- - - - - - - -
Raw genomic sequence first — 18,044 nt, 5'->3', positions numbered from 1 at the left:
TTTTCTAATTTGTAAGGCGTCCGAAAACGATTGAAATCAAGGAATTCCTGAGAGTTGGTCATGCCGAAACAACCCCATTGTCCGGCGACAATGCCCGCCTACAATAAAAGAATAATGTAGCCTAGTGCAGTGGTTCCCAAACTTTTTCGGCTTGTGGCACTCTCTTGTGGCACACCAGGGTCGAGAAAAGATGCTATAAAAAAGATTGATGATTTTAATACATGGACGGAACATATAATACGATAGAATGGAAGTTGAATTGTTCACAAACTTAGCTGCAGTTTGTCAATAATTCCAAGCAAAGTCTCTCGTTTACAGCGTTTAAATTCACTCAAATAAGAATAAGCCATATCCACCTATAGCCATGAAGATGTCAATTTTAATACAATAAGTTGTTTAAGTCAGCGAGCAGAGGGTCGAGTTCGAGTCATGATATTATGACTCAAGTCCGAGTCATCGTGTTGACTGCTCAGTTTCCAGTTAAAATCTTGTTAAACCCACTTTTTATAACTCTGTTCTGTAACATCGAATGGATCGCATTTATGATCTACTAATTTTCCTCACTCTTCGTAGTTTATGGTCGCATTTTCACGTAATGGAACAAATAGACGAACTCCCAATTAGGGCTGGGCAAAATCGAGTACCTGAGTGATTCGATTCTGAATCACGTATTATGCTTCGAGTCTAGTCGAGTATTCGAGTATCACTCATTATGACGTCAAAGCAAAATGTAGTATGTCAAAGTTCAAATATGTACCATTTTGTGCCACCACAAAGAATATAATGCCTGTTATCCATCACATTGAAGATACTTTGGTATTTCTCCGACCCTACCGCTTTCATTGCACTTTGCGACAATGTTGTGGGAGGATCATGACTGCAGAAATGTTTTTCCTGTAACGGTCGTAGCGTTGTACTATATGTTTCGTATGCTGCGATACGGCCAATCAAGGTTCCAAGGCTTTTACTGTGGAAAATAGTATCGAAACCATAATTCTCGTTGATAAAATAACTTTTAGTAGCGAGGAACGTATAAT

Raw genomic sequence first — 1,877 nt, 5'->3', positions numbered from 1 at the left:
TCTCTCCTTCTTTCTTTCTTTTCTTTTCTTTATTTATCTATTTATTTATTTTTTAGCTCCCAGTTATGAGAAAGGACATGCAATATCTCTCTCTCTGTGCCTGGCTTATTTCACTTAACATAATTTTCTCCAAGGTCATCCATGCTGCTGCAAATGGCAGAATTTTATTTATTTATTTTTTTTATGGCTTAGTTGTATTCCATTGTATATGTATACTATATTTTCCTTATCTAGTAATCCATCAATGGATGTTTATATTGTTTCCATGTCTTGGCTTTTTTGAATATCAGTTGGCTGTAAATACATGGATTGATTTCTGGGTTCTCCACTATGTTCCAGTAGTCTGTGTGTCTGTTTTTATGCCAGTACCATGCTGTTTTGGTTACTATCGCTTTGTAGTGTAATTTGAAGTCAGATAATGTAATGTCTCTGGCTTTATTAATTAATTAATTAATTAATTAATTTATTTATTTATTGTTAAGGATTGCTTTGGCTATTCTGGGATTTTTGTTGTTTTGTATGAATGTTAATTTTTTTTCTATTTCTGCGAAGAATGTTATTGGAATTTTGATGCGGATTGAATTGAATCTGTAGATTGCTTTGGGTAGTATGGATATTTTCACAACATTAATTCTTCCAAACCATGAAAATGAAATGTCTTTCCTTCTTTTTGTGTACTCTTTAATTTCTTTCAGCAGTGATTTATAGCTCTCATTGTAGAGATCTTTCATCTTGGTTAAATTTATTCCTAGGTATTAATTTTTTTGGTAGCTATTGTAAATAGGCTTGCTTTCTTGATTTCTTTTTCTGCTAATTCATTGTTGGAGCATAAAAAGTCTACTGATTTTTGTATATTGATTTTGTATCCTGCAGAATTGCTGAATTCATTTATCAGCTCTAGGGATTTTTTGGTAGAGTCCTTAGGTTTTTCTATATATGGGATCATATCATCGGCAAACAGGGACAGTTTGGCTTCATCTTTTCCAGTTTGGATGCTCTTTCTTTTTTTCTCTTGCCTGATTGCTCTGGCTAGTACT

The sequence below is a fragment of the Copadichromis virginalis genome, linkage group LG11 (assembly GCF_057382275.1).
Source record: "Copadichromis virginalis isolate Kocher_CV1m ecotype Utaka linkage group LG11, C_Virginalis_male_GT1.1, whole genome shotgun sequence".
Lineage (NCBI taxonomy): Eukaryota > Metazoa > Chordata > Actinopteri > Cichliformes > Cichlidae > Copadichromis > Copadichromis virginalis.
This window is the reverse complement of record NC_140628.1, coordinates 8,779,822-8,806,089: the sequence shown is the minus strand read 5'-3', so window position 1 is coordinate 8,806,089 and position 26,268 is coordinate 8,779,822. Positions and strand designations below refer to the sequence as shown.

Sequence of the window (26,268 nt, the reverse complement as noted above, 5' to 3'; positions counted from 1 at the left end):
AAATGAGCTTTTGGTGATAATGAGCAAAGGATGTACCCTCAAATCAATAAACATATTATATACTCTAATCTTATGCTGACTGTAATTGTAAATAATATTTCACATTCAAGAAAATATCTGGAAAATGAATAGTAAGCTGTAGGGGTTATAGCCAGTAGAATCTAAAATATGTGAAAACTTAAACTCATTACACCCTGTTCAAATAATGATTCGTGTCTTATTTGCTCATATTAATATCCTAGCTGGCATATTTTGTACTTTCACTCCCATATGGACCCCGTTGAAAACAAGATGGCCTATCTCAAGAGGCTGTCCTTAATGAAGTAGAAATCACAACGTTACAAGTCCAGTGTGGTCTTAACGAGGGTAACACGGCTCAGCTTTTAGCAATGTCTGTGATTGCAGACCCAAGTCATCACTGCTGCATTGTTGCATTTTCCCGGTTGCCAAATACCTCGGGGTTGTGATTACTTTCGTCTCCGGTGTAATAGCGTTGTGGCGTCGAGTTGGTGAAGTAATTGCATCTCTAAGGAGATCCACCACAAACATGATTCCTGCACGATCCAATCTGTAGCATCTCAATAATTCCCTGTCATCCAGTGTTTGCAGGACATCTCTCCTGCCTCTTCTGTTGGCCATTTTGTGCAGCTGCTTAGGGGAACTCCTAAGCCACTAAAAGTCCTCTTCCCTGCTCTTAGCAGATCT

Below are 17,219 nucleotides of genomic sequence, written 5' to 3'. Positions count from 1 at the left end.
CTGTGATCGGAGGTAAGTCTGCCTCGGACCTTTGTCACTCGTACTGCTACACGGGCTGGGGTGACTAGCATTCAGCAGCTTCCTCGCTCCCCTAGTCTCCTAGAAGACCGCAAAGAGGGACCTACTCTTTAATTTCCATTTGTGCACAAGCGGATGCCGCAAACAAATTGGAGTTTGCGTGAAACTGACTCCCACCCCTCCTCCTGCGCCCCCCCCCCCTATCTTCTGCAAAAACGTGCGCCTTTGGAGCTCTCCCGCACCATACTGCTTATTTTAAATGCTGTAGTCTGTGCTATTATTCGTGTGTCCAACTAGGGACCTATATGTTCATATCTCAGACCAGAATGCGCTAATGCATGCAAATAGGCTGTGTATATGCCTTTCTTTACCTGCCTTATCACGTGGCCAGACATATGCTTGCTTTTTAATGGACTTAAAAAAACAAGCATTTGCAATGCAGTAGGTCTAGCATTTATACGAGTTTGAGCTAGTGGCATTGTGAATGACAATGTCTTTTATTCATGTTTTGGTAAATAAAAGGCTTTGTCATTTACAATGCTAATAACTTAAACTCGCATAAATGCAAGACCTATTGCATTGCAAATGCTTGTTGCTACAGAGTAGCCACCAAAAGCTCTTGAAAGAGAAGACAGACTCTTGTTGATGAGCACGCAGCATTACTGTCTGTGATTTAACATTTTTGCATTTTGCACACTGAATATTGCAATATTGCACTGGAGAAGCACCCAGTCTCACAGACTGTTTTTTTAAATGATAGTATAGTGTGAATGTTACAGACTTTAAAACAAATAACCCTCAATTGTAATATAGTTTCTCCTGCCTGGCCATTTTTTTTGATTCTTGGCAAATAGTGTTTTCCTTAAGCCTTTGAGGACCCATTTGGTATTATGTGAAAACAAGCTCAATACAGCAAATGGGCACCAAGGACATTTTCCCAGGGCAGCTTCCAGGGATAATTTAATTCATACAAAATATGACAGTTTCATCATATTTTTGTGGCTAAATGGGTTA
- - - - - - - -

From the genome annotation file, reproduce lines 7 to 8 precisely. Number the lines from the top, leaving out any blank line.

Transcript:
Lineage (NCBI taxonomy): Eukaryota > Metazoa > Chordata > Actinopteri > Cichliformes > Cichlidae > Copadichromis > Copadichromis virginalis.
This window is the reverse complement of record NC_140628.1, coordinates 8,779,822-8,806,089: the sequence shown is the minus strand read 5'-3', so window position 1 is coordinate 8,806,089 and position 26,268 is coordinate 8,779,822. Positions and strand designations below refer to the sequence as shown.